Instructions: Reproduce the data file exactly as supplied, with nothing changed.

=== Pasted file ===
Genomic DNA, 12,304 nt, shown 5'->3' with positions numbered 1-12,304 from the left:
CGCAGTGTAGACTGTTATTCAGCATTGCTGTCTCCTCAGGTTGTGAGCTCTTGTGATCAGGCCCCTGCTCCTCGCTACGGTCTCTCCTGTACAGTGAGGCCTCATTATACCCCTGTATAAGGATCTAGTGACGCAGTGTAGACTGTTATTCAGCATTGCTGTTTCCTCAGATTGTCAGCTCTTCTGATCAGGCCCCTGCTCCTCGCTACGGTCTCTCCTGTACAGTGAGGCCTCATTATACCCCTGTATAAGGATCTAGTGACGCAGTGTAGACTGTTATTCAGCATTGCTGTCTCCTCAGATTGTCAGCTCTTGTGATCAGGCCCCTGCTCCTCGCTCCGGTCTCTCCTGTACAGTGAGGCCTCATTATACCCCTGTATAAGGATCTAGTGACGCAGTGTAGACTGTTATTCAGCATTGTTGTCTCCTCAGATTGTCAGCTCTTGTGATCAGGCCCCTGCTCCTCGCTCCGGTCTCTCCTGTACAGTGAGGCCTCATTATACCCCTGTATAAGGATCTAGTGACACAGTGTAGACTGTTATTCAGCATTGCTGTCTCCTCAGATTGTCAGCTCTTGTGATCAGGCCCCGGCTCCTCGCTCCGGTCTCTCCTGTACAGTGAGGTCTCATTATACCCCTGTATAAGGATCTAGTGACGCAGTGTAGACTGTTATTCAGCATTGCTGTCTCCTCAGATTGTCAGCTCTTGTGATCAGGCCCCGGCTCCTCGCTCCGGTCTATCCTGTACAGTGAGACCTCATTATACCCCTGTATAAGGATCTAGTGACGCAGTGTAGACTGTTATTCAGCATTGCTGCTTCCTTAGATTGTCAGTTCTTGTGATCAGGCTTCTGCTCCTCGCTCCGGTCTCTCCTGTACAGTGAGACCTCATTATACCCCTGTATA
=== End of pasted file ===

Genomic DNA, 12,304 nt, shown 5'->3' with positions numbered 1-12,304 from the left:
CGCAGTGTAGACTGTTATTCAGCATTGCTGTCTCCTCAGGTTGTGAGCTCTTGTGATCAGGCCCCTGCTCCTCGCTACGGTCTCTCCTGTACAGTGAGGCCTCATTATACCCCTGTATAAGGATCTAGTGACGCAGTGTAGACTGTTATTCAGCATTGCTGTTTCCTCAGATTGTCAGCTCTTCTGATCAGGCCCCTGCTCCTCGCTACGGTCTCTCCTGTACAGTGAGGCCTCATTATACCCCTGTATAAGGATCTAGTGACGCAGTGTAGACTGTTATTCAGCATTGCTGTCTCCTCAGATTGTCAGCTCTTGTGATCAGGCCCCTGCTCCTCGCTCCGGTCTCTCCTGTACAGTGAGGCCTCATTATACCCCTGTATAAGGATCTAGTGACGCAGTGTAGACTGTTATTCAGCATTGTTGTCTCCTCAGATTGTCAGCTCTTGTGATCAGGCCCCTGCTCCTCGCTCCGGTCTCTCCTGTACAGTGAGGCCTCATTATACCCCTGTATAAGGATCTAGTGACACAGTGTAGACTGTTATTCAGCATTGCTGTCTCCTCAGATTGTCAGCTCTTGTGATCAGGCCCCGGCTCCTCGCTCCGGTCTCTCCTGTACAGTGAGGTCTCATTATACCCCTGTATAAGGATCTAGTGACGCAGTGTAGACTGTTATTCAGCATTGCTGTCTCCTCAGATTGTCAGCTCTTGTGATCAGGCCCCGGCTCCTCGCTCCGGTCTATCCTGTACAGTGAGACCTCATTATACCCCTGTATAAGGATCTAGTGACGCAGTGTAGACTGTTATTCAGCATTGCTGCTTCCTTAGATTGTCAGTTCTTGTGATCAGGCTTCTGCTCCTCGCTCCGGTCTCTCCTGTACAGTGAGACCTCATTATACCCCTGTATA